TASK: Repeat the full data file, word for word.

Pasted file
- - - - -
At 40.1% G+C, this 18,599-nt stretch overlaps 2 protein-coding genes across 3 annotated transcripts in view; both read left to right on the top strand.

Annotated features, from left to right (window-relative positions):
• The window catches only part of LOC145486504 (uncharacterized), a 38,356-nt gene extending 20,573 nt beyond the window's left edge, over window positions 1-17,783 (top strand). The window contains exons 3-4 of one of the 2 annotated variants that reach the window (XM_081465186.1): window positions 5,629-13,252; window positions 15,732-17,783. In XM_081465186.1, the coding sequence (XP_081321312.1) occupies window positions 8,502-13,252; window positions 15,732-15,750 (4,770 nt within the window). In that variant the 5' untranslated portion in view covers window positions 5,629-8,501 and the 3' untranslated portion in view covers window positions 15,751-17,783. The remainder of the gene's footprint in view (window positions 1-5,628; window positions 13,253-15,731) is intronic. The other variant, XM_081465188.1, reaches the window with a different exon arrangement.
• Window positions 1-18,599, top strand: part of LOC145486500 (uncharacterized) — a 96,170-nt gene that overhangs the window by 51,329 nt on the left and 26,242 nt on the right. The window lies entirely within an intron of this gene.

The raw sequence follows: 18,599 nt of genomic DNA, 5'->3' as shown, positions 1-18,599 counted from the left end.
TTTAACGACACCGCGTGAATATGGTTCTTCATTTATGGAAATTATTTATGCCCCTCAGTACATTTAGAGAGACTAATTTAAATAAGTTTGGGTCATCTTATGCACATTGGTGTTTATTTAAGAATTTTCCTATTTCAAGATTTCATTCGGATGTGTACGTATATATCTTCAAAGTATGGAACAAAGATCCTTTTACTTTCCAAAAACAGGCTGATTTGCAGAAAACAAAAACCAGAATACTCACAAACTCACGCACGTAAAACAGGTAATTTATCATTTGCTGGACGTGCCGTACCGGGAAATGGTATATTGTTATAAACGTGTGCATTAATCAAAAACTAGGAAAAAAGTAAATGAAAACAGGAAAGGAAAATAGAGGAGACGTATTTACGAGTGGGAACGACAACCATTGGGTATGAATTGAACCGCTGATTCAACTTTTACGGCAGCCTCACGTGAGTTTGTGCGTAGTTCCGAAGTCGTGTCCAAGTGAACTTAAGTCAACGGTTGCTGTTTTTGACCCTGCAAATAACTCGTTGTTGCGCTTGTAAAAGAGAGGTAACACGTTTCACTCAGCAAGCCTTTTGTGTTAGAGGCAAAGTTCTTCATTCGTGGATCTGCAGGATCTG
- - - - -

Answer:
At 40.1% G+C, this 18,599-nt stretch overlaps 2 protein-coding genes across 3 annotated transcripts in view; both read left to right on the top strand.

Annotated features, from left to right (window-relative positions):
• The window catches only part of LOC145486504 (uncharacterized), a 38,356-nt gene extending 20,573 nt beyond the window's left edge, over window positions 1-17,783 (top strand). The window contains exons 3-4 of one of the 2 annotated variants that reach the window (XM_081465186.1): window positions 5,629-13,252; window positions 15,732-17,783. In XM_081465186.1, the coding sequence (XP_081321312.1) occupies window positions 8,502-13,252; window positions 15,732-15,750 (4,770 nt within the window). In that variant the 5' untranslated portion in view covers window positions 5,629-8,501 and the 3' untranslated portion in view covers window positions 15,751-17,783. The remainder of the gene's footprint in view (window positions 1-5,628; window positions 13,253-15,731) is intronic. The other variant, XM_081465188.1, reaches the window with a different exon arrangement.
• Window positions 1-18,599, top strand: part of LOC145486500 (uncharacterized) — a 96,170-nt gene that overhangs the window by 51,329 nt on the left and 26,242 nt on the right. The window lies entirely within an intron of this gene.

The raw sequence follows: 18,599 nt of genomic DNA, 5'->3' as shown, positions 1-18,599 counted from the left end.
TTTAACGACACCGCGTGAATATGGTTCTTCATTTATGGAAATTATTTATGCCCCTCAGTACATTTAGAGAGACTAATTTAAATAAGTTTGGGTCATCTTATGCACATTGGTGTTTATTTAAGAATTTTCCTATTTCAAGATTTCATTCGGATGTGTACGTATATATCTTCAAAGTATGGAACAAAGATCCTTTTACTTTCCAAAAACAGGCTGATTTGCAGAAAACAAAAACCAGAATACTCACAAACTCACGCACGTAAAACAGGTAATTTATCATTTGCTGGACGTGCCGTACCGGGAAATGGTATATTGTTATAAACGTGTGCATTAATCAAAAACTAGGAAAAAAGTAAATGAAAACAGGAAAGGAAAATAGAGGAGACGTATTTACGAGTGGGAACGACAACCATTGGGTATGAATTGAACCGCTGATTCAACTTTTACGGCAGCCTCACGTGAGTTTGTGCGTAGTTCCGAAGTCGTGTCCAAGTGAACTTAAGTCAACGGTTGCTGTTTTTGACCCTGCAAATAACTCGTTGTTGCGCTTGTAAAAGAGAGGTAACACGTTTCACTCAGCAAGCCTTTTGTGTTAGAGGCAAAGTTCTTCATTCGTGGATCTGCAGGATCTG